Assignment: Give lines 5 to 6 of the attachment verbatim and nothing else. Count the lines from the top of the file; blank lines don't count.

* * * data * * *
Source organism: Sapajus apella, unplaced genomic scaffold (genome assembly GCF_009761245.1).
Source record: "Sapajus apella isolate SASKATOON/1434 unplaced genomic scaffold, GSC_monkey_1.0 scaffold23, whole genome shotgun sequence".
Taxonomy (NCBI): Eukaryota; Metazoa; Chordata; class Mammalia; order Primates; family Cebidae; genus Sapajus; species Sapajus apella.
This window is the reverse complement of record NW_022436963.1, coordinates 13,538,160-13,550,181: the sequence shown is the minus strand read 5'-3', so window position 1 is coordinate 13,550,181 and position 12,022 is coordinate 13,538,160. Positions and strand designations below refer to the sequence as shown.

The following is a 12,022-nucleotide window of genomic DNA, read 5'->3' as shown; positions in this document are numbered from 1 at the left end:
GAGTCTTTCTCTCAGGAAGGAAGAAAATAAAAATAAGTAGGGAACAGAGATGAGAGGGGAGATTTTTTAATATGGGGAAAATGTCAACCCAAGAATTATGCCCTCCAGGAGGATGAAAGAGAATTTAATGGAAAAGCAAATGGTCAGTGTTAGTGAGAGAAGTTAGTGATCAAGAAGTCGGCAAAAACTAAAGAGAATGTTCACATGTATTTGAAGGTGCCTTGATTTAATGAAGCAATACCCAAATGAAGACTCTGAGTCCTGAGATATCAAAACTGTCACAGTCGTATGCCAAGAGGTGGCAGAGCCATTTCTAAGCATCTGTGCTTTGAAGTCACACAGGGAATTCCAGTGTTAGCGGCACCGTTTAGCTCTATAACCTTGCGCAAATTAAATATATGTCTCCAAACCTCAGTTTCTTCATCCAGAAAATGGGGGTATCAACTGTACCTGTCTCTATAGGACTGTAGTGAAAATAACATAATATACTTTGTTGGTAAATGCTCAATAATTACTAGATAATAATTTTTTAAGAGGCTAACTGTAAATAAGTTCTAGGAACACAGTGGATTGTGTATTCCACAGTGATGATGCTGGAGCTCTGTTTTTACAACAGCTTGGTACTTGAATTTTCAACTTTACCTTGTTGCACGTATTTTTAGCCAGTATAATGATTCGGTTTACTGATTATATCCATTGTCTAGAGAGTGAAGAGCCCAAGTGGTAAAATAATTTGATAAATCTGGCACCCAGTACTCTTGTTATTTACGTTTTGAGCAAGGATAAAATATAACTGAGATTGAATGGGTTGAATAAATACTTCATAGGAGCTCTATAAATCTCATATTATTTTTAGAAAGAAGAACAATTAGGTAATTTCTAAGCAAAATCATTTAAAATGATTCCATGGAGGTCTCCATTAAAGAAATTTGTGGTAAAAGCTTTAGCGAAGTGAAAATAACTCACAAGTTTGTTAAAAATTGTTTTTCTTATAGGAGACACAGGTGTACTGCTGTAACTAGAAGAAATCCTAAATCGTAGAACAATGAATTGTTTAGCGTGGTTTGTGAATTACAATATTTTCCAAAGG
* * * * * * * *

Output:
The following is a 12,022-nucleotide window of genomic DNA, read 5'->3' as shown; positions in this document are numbered from 1 at the left end:
GAGTCTTTCTCTCAGGAAGGAAGAAAATAAAAATAAGTAGGGAACAGAGATGAGAGGGGAGATTTTTTAATATGGGGAAAATGTCAACCCAAGAATTATGCCCTCCAGGAGGATGAAAGAGAATTTAATGGAAAAGCAAATGGTCAGTGTTAGTGAGAGAAGTTAGTGATCAAGAAGTCGGCAAAAACTAAAGAGAATGTTCACATGTATTTGAAGGTGCCTTGATTTAATGAAGCAATACCCAAATGAAGACTCTGAGTCCTGAGATATCAAAACTGTCACAGTCGTATGCCAAGAGGTGGCAGAGCCATTTCTAAGCATCTGTGCTTTGAAGTCACACAGGGAATTCCAGTGTTAGCGGCACCGTTTAGCTCTATAACCTTGCGCAAATTAAATATATGTCTCCAAACCTCAGTTTCTTCATCCAGAAAATGGGGGTATCAACTGTACCTGTCTCTATAGGACTGTAGTGAAAATAACATAATATACTTTGTTGGTAAATGCTCAATAATTACTAGATAATAATTTTTTAAGAGGCTAACTGTAAATAAGTTCTAGGAACACAGTGGATTGTGTATTCCACAGTGATGATGCTGGAGCTCTGTTTTTACAACAGCTTGGTACTTGAATTTTCAACTTTACCTTGTTGCACGTATTTTTAGCCAGTATAATGATTCGGTTTACTGATTATATCCATTGTCTAGAGAGTGAAGAGCCCAAGTGGTAAAATAATTTGATAAATCTGGCACCCAGTACTCTTGTTATTTACGTTTTGAGCAAGGATAAAATATAACTGAGATTGAATGGGTTGAATAAATACTTCATAGGAGCTCTATAAATCTCATATTATTTTTAGAAAGAAGAACAATTAGGTAATTTCTAAGCAAAATCATTTAAAATGATTCCATGGAGGTCTCCATTAAAGAAATTTGTGGTAAAAGCTTTAGCGAAGTGAAAATAACTCACAAGTTTGTTAAAAATTGTTTTTCTTATAGGAGACACAGGTGTACTGCTGTAACTAGAAGAAATCCTAAATCGTAGAACAATGAATTGTTTAGCGTGGTTTGTGAATTACAATATTTTCCAAAGG